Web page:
Rupert Murdoch was “humbled” by the News of the World phone-hacking scandal. Today it was British Prime Minister David Cameron’s turn to eat humble pie for employing a former editor of the paper, Andy Coulson, who resigned as his communications chief last January as the scandal grew.

The main players are all saying variations of “Not me, guv,” talking about the benefits of hindsight and "If I knew then what I know now.”

But Cameron’s position is looking increasingly shaky. He has repeated that he is accountable for employing Coulson, who told his boss that he had nothing to do with the illegal phone-hacking while he was editor from 2003 to 2007. "If it turns out I have been lied to, that would be a moment for a profound apology, and in that event I can tell you I will not fall short," Cameron told MPs.

But this is no longer just a matter of the prime minister’s judgment. Today he faced questions over whether he talked to News International executives about the Murdoch bid for complete ownership of the BSkyB pay-TV channel — a bid that was dropped last week after Murdoch shuttered the News of the World.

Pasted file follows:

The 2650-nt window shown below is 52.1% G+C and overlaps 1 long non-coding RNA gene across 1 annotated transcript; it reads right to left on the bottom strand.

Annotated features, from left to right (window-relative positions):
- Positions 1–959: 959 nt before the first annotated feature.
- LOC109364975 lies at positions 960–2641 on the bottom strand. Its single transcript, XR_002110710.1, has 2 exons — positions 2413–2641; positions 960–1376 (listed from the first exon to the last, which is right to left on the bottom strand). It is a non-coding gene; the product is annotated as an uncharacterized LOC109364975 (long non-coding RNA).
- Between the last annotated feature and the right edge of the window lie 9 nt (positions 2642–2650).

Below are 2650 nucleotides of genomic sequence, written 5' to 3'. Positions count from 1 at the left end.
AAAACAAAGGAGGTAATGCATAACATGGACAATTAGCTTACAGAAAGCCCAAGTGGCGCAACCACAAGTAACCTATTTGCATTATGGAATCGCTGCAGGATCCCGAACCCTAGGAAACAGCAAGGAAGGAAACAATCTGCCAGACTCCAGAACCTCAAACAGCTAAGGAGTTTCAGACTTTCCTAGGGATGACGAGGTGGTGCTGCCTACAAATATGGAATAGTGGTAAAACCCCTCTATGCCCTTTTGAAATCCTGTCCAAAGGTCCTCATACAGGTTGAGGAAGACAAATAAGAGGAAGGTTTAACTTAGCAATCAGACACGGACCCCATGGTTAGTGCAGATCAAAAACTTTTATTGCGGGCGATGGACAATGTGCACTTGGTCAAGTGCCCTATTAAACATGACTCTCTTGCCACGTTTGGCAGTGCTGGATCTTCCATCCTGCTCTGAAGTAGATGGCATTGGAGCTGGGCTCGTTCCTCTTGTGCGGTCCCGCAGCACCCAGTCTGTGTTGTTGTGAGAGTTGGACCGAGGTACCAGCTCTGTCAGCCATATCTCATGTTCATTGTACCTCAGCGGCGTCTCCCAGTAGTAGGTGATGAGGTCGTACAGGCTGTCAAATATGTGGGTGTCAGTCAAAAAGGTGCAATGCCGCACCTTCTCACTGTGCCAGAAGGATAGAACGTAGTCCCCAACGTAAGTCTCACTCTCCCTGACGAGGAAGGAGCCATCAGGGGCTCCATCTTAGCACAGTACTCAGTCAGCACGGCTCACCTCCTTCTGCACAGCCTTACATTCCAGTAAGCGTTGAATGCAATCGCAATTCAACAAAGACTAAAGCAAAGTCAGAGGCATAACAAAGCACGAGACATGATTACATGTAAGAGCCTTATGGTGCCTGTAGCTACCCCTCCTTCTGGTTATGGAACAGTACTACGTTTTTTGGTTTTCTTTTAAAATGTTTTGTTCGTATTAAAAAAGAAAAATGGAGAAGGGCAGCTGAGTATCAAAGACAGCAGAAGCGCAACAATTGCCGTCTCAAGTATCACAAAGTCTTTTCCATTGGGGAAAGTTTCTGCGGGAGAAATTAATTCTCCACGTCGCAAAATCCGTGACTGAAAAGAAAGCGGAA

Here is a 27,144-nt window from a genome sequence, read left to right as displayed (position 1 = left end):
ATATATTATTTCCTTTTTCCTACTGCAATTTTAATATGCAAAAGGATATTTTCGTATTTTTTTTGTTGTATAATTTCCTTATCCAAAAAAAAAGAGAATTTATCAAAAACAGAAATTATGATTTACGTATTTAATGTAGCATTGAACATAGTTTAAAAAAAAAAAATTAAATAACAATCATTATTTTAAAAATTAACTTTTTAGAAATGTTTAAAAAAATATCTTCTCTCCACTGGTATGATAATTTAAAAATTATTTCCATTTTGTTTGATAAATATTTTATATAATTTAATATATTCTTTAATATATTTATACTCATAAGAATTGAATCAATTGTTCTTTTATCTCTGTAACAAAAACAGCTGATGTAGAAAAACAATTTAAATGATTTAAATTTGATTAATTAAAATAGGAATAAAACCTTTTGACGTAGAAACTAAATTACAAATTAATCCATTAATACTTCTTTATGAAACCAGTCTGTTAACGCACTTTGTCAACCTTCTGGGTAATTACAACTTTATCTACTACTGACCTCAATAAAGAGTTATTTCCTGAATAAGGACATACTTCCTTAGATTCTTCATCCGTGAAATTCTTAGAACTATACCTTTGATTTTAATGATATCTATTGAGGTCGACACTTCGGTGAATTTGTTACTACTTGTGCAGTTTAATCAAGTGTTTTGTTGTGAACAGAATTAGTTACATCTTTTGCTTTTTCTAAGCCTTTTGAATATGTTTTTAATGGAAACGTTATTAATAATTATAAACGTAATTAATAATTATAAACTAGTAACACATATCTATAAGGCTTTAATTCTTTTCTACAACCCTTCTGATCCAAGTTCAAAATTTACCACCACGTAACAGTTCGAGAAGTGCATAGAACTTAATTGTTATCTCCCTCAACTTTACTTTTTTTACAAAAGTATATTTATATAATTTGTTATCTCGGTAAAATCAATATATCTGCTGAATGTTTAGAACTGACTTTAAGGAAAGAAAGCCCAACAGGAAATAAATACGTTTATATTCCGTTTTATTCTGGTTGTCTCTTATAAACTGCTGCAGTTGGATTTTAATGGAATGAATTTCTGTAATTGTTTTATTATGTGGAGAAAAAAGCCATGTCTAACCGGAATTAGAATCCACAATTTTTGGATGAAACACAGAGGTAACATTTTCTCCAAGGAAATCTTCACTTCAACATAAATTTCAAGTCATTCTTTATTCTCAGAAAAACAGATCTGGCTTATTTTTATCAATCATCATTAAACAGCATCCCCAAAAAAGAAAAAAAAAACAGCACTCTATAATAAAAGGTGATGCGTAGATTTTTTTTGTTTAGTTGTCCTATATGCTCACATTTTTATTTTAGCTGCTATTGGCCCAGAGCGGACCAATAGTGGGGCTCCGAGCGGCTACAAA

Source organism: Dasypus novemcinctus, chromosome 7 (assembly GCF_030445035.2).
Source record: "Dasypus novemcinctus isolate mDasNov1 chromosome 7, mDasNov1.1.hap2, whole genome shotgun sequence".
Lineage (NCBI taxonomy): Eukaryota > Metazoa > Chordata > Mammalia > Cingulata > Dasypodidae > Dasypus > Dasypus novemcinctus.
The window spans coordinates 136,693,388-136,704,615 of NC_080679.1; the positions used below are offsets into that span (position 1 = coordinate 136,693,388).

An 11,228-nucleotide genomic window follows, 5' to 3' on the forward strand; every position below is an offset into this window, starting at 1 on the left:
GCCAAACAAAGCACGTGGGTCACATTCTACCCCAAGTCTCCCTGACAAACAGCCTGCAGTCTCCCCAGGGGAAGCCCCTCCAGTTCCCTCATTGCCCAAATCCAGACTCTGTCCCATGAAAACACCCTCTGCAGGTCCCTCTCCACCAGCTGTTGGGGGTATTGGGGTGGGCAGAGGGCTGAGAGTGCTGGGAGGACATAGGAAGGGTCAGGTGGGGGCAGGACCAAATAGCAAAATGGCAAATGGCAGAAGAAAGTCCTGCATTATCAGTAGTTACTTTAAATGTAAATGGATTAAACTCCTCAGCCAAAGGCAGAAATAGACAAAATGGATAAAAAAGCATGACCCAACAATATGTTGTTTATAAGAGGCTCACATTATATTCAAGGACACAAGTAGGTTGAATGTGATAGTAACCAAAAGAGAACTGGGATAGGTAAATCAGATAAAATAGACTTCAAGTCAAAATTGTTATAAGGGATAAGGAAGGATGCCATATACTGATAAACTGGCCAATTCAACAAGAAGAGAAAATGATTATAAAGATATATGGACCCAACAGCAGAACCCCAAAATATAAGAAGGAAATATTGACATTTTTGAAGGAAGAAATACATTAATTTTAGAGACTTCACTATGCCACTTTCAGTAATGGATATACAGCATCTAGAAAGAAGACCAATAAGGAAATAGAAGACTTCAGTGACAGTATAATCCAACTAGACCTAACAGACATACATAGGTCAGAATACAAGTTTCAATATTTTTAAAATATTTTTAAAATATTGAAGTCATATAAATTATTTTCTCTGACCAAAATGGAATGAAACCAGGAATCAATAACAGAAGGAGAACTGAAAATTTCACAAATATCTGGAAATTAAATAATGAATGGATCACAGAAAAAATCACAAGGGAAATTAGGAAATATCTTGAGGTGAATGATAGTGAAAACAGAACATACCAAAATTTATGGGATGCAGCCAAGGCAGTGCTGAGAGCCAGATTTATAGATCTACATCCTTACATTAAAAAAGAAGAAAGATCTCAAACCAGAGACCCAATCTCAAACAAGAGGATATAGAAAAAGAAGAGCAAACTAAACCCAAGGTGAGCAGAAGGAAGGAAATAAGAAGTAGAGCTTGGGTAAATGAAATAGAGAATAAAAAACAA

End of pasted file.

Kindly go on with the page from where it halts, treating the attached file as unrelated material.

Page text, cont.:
When pressed by MPs, Cameron was evasive about his contacts with News International about the BSkyB bid while prime minister. He had had “no inappropriate conversations” with the company. Given the prime minister’s close ties to the former head of News International (former News of the World editor) Rebekah Brooks, this is an area where Cameron’s position is looking increasingly vulnerable.

Cameron went on the offensive as he defended the conduct of Coulson while in office, comparing him favorably with Gordon Brown’s disgraced communications chief Damian McBride and Tony Blair’s spin doctor Alastair Campbell. He also mentioned Tom Baldwin, a former journalist from the Times, part of the Murdoch stable, who is Labour leader Ed Miliband’s current communications chief and who has himself been accused of handling illegally acquired material.

Cameron’s attacks on the Labour opposition highlighted the extent of Britain’s disastrous culture of spin. As one MP pointed out in today’s parliamentary session, there is an urgent need to restore confidence in politics, the press and the police in Britain, whose reputations have all been sullied by the fallout from the phone-hacking scandal.

But Cameron has serious questions to answer about BSkyB. He will not be able to get away much longer by answering “uurgh.”